Gabrielle Jones, MSc Student, University of Alberta


Gaby completed her B.Sc. degree in Earth Sciences, with a specialization in geology, at Simon Fraser University in 2019. During her undergraduate studies, she gained summer experience working at a gold exploration camp in southwestern Nunavut, and mapping with the British Columbia Geological Survey (BCGS) for two summers in the mountains of north-central BC. Her experiences with the BCGS led to a directed studies project in her final year at SFU, on hornblendites in the Hogem batholith, and her current M.Sc. thesis at University of Alberta. At the University of Alberta, Gaby is studying the petrogenesis of the Hogem batholith under the supervision of Dr. Graham Pearson, and is a trainee of the Diamond Exploration Research Training School (DERTS).

Project: Implications of in-situ U-Pb, Lu-Hf, Sm-Nd, δ18O, and trace element geochemistry of accessory mineral phases on the petrogenetic history of the northern Hogem batholith, Quesnel terrane, north-central British Columbia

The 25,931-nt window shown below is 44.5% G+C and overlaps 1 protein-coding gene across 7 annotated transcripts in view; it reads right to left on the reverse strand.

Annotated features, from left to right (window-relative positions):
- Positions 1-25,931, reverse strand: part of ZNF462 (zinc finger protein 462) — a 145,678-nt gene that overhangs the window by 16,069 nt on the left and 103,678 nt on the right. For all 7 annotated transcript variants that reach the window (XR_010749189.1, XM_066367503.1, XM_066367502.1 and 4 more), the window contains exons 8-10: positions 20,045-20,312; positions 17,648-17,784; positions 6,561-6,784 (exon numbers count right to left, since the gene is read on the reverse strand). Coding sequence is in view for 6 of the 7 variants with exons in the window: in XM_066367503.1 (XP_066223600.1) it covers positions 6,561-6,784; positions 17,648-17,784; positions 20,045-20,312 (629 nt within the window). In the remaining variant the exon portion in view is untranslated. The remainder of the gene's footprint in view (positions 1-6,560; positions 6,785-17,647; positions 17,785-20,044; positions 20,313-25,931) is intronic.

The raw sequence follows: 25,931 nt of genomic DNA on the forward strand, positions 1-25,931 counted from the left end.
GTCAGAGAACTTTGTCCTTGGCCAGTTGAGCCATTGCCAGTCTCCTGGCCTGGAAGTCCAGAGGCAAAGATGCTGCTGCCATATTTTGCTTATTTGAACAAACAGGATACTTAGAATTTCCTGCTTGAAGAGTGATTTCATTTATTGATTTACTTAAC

Mesozoic batholiths of the Quesnel and Stikine terranes, British Columbia, are the main hosts of porphyry Cu-Au-Mo deposits in the province. The Hogem batholith, located in northern Quesnel terrane, hosts Cu±Au,Mo mineralization, including the Lorraine and Kwanika Cu-Au deposits. Hogem is comprised of both mafic to felsic alkaline and calc-alkaline intrusive rocks that were emplaced over a prolonged time-period (>60 Ma), the result of a complex petrogenetic history. Gaby’s thesis will address the poor constraints on the geochronology and petrogenesis of the Hogem batholith. In situ accessory mineral isotope and trace element data will be used to estimate emplacement ages and give insight to the nature and antiquity of the batholith, with an aim to provide a petrogenetic model for this complex porphyry-forming environment.